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Parua Bay facts for kids

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Parua Bay
Country New Zealand
Region Northland Region
District Whangarei District
 • Total 1,941

Parua Bay is a locality and bay on the northern side of the Whangarei Harbour in Northland, New Zealand. Whangarei is 19 km to the west, and Whangarei Heads are 10 km to the south east, with Munro Bay between the two. The western head is called Manganese Point, and the eastern is Reserve Point. The Nook is a small bay just to the north of Reserve Point.

The bay is sheltered and about 4 km wide, with about one kilometer between the headlands. The central bay has deep water, but there are wide intertidal zones around the coast. Motukiore Island is just inside Manganese Point and joined to it by a causeway at low tide, although the only practical access is by water. The contours of a defensive on the island are still clearly visible.

Solomon's Point divides the bay into two. The point is named after the Māori chief Horomona-Kaikou.

The population was 1,941 in the 2006 Census, an increase of 255 from 2001.


Raro-ngaua was a on the eastern side of the Parua Bay entrance in the early 19th century. In 1821 or 1822, this pā was attacked by a group of Ngāti Paoa and Waikato warriors, as part of the Musket Wars.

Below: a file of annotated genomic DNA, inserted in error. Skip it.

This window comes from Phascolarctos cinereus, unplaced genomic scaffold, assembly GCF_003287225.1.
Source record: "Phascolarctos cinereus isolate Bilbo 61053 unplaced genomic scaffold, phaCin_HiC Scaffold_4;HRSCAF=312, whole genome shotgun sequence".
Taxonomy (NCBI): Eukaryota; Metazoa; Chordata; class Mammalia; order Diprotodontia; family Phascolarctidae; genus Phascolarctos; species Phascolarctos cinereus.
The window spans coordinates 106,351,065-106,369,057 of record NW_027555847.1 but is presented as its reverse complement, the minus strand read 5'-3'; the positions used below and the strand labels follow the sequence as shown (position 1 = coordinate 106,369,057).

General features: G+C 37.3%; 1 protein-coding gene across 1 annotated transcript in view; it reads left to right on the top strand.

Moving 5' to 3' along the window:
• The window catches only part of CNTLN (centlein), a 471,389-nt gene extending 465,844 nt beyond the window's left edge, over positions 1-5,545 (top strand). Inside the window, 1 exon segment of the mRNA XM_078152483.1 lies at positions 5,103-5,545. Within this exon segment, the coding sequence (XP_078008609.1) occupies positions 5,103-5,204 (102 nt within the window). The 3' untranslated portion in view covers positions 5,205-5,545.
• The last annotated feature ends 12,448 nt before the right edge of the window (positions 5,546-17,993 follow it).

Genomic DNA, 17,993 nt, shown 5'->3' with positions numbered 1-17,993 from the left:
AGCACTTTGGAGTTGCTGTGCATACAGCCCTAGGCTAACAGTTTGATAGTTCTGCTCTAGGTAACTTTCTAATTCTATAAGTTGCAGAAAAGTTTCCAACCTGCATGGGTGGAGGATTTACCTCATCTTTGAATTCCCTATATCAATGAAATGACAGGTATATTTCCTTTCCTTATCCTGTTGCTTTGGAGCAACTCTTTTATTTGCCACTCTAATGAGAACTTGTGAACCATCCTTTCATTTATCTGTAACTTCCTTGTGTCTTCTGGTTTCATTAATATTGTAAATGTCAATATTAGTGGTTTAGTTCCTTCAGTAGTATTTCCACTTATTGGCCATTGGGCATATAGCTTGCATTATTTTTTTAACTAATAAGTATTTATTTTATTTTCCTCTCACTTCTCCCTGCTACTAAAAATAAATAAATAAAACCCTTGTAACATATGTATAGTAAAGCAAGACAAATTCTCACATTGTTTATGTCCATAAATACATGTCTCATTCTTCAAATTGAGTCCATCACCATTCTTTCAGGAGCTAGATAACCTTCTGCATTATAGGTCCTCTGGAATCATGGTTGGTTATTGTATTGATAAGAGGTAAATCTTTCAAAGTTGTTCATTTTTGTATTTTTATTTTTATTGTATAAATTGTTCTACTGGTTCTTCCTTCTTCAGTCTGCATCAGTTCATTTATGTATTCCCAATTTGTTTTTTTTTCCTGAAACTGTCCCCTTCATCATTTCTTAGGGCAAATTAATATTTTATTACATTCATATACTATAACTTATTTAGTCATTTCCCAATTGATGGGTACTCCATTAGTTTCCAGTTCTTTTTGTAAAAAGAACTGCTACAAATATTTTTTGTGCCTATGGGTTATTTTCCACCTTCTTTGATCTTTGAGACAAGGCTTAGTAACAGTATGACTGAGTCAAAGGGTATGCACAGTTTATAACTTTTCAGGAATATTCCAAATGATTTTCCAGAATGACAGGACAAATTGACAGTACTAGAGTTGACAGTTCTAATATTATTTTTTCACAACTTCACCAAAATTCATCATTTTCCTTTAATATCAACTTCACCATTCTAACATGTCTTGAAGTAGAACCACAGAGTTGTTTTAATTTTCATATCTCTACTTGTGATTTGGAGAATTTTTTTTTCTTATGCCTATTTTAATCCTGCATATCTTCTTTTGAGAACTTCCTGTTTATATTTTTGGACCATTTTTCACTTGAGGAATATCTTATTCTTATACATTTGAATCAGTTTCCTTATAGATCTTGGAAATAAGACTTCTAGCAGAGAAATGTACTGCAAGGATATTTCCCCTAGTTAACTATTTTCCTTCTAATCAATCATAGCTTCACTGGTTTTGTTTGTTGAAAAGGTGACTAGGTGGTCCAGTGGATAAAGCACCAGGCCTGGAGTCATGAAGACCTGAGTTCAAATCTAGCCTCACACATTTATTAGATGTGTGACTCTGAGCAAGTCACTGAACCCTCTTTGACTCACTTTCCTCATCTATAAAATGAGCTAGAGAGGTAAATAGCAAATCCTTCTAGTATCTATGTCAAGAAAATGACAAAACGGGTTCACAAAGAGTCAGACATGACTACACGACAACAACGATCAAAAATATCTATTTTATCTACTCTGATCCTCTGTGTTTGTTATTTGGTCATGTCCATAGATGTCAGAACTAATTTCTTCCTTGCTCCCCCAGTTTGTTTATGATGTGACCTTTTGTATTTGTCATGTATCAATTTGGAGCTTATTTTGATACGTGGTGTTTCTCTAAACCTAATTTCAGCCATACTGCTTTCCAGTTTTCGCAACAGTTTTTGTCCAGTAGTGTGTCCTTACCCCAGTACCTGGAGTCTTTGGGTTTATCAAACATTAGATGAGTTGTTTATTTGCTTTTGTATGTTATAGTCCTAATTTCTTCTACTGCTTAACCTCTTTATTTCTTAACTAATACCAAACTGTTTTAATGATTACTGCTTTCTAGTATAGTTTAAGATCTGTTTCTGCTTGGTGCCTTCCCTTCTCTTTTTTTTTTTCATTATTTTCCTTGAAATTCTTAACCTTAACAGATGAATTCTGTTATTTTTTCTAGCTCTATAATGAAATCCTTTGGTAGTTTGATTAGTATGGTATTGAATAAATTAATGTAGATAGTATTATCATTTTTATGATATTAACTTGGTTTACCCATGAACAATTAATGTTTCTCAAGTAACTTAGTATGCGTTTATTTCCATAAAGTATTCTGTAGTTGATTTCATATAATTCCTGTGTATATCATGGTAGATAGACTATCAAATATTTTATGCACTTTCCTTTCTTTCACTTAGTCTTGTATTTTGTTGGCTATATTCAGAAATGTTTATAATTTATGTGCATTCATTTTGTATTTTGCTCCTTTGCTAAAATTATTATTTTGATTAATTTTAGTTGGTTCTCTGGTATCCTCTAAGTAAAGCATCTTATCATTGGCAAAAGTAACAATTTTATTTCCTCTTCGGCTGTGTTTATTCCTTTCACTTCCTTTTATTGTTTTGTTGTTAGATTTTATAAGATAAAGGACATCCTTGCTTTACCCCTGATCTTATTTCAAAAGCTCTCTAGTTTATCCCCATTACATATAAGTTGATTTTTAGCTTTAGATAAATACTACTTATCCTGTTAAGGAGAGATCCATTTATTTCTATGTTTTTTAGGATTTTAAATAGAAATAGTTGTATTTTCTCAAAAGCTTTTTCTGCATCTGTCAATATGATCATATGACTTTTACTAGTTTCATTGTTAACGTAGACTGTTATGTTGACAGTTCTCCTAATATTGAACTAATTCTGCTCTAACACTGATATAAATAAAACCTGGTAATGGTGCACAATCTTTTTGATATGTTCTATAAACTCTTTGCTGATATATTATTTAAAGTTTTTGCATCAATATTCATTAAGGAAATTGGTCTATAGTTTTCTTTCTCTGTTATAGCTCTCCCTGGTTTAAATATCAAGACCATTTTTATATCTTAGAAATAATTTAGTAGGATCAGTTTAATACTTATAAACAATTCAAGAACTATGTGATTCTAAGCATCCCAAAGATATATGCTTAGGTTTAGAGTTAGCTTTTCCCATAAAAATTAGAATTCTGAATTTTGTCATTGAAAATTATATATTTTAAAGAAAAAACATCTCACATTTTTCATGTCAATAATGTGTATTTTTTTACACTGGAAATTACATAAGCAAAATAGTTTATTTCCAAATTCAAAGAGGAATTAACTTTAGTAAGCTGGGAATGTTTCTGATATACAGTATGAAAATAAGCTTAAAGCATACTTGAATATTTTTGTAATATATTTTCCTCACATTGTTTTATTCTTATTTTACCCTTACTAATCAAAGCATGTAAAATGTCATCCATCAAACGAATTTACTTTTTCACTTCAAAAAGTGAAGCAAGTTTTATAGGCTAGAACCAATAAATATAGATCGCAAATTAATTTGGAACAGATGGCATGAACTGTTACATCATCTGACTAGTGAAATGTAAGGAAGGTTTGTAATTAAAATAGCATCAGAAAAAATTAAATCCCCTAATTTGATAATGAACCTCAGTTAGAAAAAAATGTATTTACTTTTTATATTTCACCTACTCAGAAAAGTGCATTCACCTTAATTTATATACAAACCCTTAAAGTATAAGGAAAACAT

In 1838, Thomas Stewart Scott and two partners bought land on the western side of the bay and set up a shipbuilding yard. The Governor Fitzroy, a schooner of about 43 feet (13 m), was one of the ships built here. Manganese ore lay in lumps on the point to the south of the shipyard, then known as Te Waro but now called Manganese Point. The ore was sold in 1844. In 1849, a hydrographic survey was made of Whangarei Harbour by Captain Lort Stokes in the paddle-steamer HMS Acheron. He named Parua Bay "Bad Maori Bay" and Manganese Point "Annoyance Point".

By the mid-1850s, there were four European families living in a small settlement on the western side of the bay. The Government purchased 10,000 acres (4,000 ha) at Parua Bay in 1858, and the land was subsequently settled by people mostly under the "Forty Acre Scheme" which gave a parcel of 40 acres (16 ha) to any settler older than 18 years, subject to a few conditions.

An Irish surveyor called James Irwin Wilson settled in the Nook in 1858, and fell in love with Joanna Munro, the daughter of a Nova Scotian settler from Munro Bay. Her father, John Munro, was unhappy that Wilson had bought land that he wanted, and opposed their union. The pair tried to elope but were caught. A second elopement was successful and they married in Auckland. John Munro eventually accepted the marriage, and one of James' brothers later married Joanna's sister.

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